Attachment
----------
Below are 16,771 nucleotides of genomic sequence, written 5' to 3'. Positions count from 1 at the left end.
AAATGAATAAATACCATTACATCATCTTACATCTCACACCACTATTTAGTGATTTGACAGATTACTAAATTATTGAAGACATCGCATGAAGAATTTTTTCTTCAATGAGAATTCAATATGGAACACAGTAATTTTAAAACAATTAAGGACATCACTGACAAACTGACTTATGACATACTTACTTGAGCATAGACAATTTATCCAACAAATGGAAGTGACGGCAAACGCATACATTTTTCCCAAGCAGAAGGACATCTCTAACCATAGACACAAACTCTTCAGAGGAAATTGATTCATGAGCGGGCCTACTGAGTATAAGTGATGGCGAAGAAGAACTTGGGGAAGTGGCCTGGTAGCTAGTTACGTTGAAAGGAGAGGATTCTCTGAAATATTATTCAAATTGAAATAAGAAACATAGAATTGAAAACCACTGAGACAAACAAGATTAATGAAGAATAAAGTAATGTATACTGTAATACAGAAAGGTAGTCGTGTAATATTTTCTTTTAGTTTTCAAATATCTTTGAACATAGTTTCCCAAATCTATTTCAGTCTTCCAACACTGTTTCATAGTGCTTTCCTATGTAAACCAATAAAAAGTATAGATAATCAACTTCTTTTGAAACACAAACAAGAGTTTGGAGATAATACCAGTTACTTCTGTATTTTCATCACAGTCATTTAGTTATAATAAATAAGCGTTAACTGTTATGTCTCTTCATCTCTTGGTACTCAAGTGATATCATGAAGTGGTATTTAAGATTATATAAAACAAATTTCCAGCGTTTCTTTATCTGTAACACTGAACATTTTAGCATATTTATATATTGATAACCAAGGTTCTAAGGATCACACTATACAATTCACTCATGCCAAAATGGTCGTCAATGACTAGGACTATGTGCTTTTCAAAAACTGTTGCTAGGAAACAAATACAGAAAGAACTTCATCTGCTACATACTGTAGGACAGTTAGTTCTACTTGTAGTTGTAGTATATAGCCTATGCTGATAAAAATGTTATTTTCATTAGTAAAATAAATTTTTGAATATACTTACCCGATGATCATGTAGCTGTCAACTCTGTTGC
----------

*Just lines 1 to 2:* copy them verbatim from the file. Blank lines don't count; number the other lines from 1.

Below are 16,771 nucleotides of genomic sequence, written 5' to 3'. Positions count from 1 at the left end.
AAATGAATAAATACCATTACATCATCTTACATCTCACACCACTATTTAGTGATTTGACAGATTACTAAATTATTGAAGACATCGCATGAAGAATTTTTTCTTCAATGAGAATTCAATATGGAACACAGTAATTTTAAAACAATTAAGGACATCACTGACAAACTGACTTATGACATACTTACTTGAGCATAGACAATTTATCCAACAAATGGAAGTGACGGCAAACGCATACATTTTTCCCAAGCAGAAGGACATCTCTAACCATAGACACAAACTCTTCAGAGGAAATTGATTCATGAGCGGGCCTACTGAGTATAAGTGATGGCGAAGAAGAACTTGGGGAAGTGGCCTGGTAGCTAGTTACGTTGAAAGGAGAGGATTCTCTGAAATATTATTCAAATTGAAATAAGAAACATAGAATTGAAAACCACTGAGACAAACAAGATTAATGAAGAATAAAGTAATGTATACTGTAATACAGAAAGGTAGTCGTGTAATATTTTCTTTTAGTTTTCAAATATCTTTGAACATAGTTTCCCAAATCTATTTCAGTCTTCCAACACTGTTTCATAGTGCTTTCCTATGTAAACCAATAAAAAGTATAGATAATCAACTTCTTTTGAAACACAAACAAGAGTTTGGAGATAATACCAGTTACTTCTGTATTTTCATCACAGTCATTTAGTTATAATAAATAAGCGTTAACTGTTATGTCTCTTCATCTCTTGGTACTCAAGTGATATCATGAAGTGGTATTTAAGATTATATAAAACAAATTTCCAGCGTTTCTTTATCTGTAACACTGAACATTTTAGCATATTTATATATTGATAACCAAGGTTCTAAGGATCACACTATACAATTCACTCATGCCAAAATGGTCGTCAATGACTAGGACTATGTGCTTTTCAAAAACTGTTGCTAGGAAACAAATACAGAAAGAACTTCATCTGCTACATACTGTAGGACAGTTAGTTCTACTTGTAGTTGTAGTATATAGCCTATGCTGATAAAAATGTTATTTTCATTAGTAAAATAAATTTTTGAATATACTTACCCGATGATCATGTAGCTGTCAACTCTGTTGC